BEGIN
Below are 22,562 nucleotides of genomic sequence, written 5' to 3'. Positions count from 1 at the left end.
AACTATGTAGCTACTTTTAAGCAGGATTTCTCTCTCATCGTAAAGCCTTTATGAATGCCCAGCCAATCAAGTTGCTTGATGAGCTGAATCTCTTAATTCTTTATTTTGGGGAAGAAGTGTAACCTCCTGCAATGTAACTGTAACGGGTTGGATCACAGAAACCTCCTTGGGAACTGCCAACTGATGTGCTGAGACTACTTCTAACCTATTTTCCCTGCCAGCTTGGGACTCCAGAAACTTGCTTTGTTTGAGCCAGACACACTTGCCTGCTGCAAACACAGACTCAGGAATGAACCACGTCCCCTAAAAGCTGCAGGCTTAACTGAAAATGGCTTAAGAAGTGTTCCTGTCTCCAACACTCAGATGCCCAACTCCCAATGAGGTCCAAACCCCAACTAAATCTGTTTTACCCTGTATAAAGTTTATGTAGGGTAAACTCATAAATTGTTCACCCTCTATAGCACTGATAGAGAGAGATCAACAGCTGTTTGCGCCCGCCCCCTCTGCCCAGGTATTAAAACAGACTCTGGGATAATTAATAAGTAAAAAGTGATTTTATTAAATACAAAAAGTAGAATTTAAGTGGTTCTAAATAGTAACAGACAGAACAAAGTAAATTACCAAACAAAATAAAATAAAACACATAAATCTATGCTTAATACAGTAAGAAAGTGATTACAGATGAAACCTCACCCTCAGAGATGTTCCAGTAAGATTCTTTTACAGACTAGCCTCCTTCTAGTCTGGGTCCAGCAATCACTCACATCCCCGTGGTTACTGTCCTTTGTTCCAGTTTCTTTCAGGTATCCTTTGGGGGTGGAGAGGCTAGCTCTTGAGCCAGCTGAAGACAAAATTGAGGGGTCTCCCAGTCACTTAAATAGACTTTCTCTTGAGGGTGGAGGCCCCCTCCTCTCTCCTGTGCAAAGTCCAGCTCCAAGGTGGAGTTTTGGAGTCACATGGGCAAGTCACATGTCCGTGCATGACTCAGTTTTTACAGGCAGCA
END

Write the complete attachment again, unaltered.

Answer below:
Below are 22,562 nucleotides of genomic sequence, written 5' to 3'. Positions count from 1 at the left end.
AACTATGTAGCTACTTTTAAGCAGGATTTCTCTCTCATCGTAAAGCCTTTATGAATGCCCAGCCAATCAAGTTGCTTGATGAGCTGAATCTCTTAATTCTTTATTTTGGGGAAGAAGTGTAACCTCCTGCAATGTAACTGTAACGGGTTGGATCACAGAAACCTCCTTGGGAACTGCCAACTGATGTGCTGAGACTACTTCTAACCTATTTTCCCTGCCAGCTTGGGACTCCAGAAACTTGCTTTGTTTGAGCCAGACACACTTGCCTGCTGCAAACACAGACTCAGGAATGAACCACGTCCCCTAAAAGCTGCAGGCTTAACTGAAAATGGCTTAAGAAGTGTTCCTGTCTCCAACACTCAGATGCCCAACTCCCAATGAGGTCCAAACCCCAACTAAATCTGTTTTACCCTGTATAAAGTTTATGTAGGGTAAACTCATAAATTGTTCACCCTCTATAGCACTGATAGAGAGAGATCAACAGCTGTTTGCGCCCGCCCCCTCTGCCCAGGTATTAAAACAGACTCTGGGATAATTAATAAGTAAAAAGTGATTTTATTAAATACAAAAAGTAGAATTTAAGTGGTTCTAAATAGTAACAGACAGAACAAAGTAAATTACCAAACAAAATAAAATAAAACACATAAATCTATGCTTAATACAGTAAGAAAGTGATTACAGATGAAACCTCACCCTCAGAGATGTTCCAGTAAGATTCTTTTACAGACTAGCCTCCTTCTAGTCTGGGTCCAGCAATCACTCACATCCCCGTGGTTACTGTCCTTTGTTCCAGTTTCTTTCAGGTATCCTTTGGGGGTGGAGAGGCTAGCTCTTGAGCCAGCTGAAGACAAAATTGAGGGGTCTCCCAGTCACTTAAATAGACTTTCTCTTGAGGGTGGAGGCCCCCTCCTCTCTCCTGTGCAAAGTCCAGCTCCAAGGTGGAGTTTTGGAGTCACATGGGCAAGTCACATGTCCGTGCATGACTCAGTTTTTACAGGCAGCA